The BBC's Robert Pigott has done an interview with Tony Blair, in which the latter explains his decision to delay becoming a Catholic until after he had left office. The former PM argues that there would have been a 'palaver' if he had converted while he was still in Downing Street, and feared that talking too much about his religious beliefs at the time would have led to people dismissing him as a 'nutter'.
Despite my own agnostic secular humanism (coupled with the odd flash of ex-Christian nostalgia), I think it's a shame that Blair didn't feel able to be open about his proto-Catholicism while he was still prime minister. For one thing, it would have blown a hole in the historical anomaly by which high office in Britain is assumed to be restricted to card-carrying Protestant Christians. For another, despite all the mutterings about Blair's piety, in practice I think he had a firmer grasp of the separation of church and state than his Presbyterian successor. This was evident from the cries of 'hypocrisy!' after he 'came out' as a Catholic, not only from the usual far-left anti-Blair suspects, but from conservative Catholics who despised his position on abortion and his refusal to exempt the church from equality legislation.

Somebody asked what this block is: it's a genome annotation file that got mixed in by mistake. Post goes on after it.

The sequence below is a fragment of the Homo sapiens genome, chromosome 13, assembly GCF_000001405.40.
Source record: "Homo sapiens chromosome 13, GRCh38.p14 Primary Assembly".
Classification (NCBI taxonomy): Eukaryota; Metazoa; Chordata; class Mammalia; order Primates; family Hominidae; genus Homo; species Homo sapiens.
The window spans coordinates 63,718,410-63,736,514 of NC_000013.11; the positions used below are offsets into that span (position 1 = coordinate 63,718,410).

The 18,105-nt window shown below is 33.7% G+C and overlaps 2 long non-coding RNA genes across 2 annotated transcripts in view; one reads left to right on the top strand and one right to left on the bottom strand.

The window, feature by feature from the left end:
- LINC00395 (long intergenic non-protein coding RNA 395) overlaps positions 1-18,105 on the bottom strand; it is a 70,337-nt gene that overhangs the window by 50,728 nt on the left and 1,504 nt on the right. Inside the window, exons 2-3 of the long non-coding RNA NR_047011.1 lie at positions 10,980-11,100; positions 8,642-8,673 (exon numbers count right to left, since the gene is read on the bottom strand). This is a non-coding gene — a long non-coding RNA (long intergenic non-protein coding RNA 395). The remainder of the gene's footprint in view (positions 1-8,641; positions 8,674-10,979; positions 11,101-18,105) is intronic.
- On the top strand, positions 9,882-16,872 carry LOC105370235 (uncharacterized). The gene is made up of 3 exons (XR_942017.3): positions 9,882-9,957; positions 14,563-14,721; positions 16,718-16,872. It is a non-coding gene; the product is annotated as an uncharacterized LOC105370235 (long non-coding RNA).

If Tony Blair had felt able to be more honest about his beliefs while he was PM, he would have joined the ranks of honourable, liberal Catholic politicians - less numerous here than in the US, where Joe Biden, Ted Kennedy, Nancy Pelosi and John Kerry are notable examples - who regularly arouse the wrath of bishops and cardinals and in doing so act as a reminder that the faith is not owned by the hierarchy, that not all Catholics are political reactionaries, and that not all progressive Christians have sold their souls to the anti-American pseudo-left.